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Bob Ferguson

AGO 1952 No. 256 - Mar 10 1952
Attorney General Smith Troy


The real estate sales tax on an execution sale pursuant to a mortgage foreclosure is due when the redemption period expires and the sheriff's deed issues.

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                                                                  March 10, 1952

Honorable Tom A. Durham
Prosecuting Attorney
Whatcom County
Court House, 311 Grant Avenue
Bellingham, Washington                                                                                             Cite as:  AGO 51-53 No. 256

Attention:  Jack Rowles, Deputy

Dear Sir:

            You request our opinion on whether:

            the real estate sales tax on an execution sale pursuant to a mortgage foreclosure is due then, or when the purchaser receives the sheriff's deed upon the expiration of the year redemption period.

            We conclude:

            that the sale is executory until the expiration of the redemption period and thus the tax should be collected then.


            RCW 28.45.010 and the Uniform County Ordinance enacted thereunder provide:

             [[Orig. Op. Page 2]]

            "the term 'sale' shall have its ordinary meaning and shall include any conveyance, grant, assignment, quitclaim, or transfer of the ownership of or title to real property * * * or any estate or interest therein for a valuable consideration."

            The above section also applies the tax to:

            "any contract for such conveyance, grant, assignment, quitclaim, or transfer, and any lease with an option to purchase real property, including standing timber, or any estate or interest therein or other contract under which possession of the property is given to the purchaser, or any other person by his direction, which title is retained by the vendor as security for the payment of the purchase price."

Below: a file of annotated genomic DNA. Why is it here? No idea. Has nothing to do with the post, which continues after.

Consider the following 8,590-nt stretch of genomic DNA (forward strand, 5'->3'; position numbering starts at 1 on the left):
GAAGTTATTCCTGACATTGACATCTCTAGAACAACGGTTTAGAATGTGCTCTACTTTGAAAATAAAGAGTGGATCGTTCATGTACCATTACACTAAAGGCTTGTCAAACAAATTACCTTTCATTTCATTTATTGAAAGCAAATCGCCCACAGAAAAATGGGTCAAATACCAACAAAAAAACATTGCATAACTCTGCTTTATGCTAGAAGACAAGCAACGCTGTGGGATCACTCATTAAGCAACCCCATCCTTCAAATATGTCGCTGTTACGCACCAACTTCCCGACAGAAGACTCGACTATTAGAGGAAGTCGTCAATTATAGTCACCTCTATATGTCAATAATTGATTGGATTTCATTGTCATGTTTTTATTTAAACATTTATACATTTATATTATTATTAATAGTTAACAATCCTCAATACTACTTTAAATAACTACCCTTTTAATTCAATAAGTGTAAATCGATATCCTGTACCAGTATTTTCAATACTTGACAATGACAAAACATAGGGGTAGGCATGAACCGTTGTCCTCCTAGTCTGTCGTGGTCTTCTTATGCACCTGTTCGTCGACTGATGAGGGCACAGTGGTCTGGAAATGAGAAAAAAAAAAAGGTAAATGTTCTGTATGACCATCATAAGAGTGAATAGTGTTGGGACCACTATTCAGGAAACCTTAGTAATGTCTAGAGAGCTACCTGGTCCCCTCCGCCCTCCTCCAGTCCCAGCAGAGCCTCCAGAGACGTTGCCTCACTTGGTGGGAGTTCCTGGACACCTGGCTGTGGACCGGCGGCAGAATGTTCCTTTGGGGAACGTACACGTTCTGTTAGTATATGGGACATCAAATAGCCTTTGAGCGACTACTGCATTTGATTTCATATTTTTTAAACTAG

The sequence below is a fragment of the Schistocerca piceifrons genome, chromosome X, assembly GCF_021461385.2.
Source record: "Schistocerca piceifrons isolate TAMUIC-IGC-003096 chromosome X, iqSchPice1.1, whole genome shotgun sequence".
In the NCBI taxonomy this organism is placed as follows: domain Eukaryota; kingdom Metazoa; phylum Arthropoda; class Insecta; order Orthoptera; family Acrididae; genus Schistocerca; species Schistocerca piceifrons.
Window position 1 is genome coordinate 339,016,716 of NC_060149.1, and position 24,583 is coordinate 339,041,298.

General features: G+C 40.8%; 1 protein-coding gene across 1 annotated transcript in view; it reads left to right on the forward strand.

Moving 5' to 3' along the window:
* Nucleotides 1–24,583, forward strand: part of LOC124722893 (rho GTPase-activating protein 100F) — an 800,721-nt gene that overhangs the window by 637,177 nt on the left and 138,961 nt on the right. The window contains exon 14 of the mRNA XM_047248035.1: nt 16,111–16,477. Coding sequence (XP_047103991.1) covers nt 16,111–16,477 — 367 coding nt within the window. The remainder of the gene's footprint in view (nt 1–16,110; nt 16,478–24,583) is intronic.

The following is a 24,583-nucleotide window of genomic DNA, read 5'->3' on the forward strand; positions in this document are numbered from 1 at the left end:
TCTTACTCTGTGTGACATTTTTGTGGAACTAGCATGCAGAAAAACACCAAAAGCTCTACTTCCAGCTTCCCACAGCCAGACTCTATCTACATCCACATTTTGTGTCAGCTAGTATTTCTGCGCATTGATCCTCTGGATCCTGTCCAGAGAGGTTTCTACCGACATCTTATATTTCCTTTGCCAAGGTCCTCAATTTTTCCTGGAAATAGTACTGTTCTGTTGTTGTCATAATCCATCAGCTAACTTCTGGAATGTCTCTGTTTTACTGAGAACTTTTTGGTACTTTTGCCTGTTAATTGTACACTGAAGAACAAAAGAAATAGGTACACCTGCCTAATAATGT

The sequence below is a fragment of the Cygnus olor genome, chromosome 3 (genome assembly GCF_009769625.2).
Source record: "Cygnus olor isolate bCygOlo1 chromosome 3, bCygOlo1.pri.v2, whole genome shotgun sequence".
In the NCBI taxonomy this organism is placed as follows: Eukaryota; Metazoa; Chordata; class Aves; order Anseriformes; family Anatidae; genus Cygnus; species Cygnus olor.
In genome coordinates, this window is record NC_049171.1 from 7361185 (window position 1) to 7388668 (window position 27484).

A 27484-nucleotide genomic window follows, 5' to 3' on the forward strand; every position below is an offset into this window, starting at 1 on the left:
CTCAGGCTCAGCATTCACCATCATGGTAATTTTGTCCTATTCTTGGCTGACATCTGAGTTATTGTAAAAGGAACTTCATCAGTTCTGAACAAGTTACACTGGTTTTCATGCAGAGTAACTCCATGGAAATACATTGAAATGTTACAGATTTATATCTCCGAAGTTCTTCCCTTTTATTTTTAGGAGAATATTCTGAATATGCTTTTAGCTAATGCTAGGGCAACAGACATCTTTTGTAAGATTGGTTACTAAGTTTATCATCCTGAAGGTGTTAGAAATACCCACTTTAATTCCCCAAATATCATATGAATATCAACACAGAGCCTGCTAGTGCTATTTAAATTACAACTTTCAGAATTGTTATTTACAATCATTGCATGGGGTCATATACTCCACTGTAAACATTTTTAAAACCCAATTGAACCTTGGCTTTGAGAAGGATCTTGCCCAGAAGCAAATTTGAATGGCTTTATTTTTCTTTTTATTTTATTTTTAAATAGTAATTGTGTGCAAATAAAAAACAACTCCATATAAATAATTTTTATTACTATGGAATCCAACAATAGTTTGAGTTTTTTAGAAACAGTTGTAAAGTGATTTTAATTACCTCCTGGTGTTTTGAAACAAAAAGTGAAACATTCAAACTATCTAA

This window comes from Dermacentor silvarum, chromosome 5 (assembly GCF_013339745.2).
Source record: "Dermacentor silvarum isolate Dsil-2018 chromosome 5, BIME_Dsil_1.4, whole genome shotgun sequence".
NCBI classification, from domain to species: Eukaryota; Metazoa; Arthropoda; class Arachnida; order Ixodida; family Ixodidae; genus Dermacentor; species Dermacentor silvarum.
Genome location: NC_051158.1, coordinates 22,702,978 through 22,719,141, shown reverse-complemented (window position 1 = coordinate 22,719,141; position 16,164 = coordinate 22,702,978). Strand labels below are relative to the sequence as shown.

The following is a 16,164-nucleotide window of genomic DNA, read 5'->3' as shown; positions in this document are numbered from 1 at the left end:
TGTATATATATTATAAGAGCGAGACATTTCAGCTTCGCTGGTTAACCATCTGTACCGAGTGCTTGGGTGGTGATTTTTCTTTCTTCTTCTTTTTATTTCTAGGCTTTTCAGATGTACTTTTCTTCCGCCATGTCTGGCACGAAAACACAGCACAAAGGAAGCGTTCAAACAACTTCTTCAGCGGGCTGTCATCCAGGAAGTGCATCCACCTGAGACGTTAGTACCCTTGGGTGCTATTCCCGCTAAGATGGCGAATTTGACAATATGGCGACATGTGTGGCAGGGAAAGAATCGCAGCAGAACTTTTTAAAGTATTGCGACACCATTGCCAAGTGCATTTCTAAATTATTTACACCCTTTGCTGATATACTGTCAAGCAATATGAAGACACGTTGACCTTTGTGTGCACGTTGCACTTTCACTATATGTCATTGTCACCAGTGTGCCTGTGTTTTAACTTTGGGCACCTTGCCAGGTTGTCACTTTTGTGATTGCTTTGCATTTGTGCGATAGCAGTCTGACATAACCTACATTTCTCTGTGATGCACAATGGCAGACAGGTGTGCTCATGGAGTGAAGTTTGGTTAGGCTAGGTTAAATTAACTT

A taxable "sale" does not include:

            "a mortgage or other transfer merely to secure a debt, or the assignment thereof"

            Thus a mortgage, a form of contract, is specifically exempted; and the "contract" provision above quoted is not applicable.

            The question therefore involves the nature of an execution "sale," which is subject to redemption rights.  Since the contract for sale (executory sale) provision above does not apply, the transaction is taxable when it becomes a substantially executed or completed sale.  In other words, is the execution sale a sale on condition subsequent, or is it but one of the steps looking toward a completed or executed sale?  To determine this, we must examine the relative rights involved.

            We first note that our statutes relating to foreclosure and sale at execution, RCW 6.24.040 to 6.24.090 (RRS § 585-590); Rem. Rev. Stat. § 1118 (P. Supp.) and RCW 6.24.140-6.24.150 (RRS §§ 595, 596), all refer to a "sale" occurring when the property is seized and sold pursuant to court order in foreclosure.  This bears weight when determining the "ordinary meaning" of the term.  Our early Washington cases considered the transaction a completed sale.  The purchaser received title, right to possession and among other rights, that of receiving the  [[Orig. Op. Page 3]] rents and profits prior to redemption.  Knipe v. Austin, 13 Wash. 189, 43 Pac. 25, 44 Pac. 531 (1895) and Hardy v. Herriott, 11 Wash. 460, at page 462, 39 Pac. 958 (1895).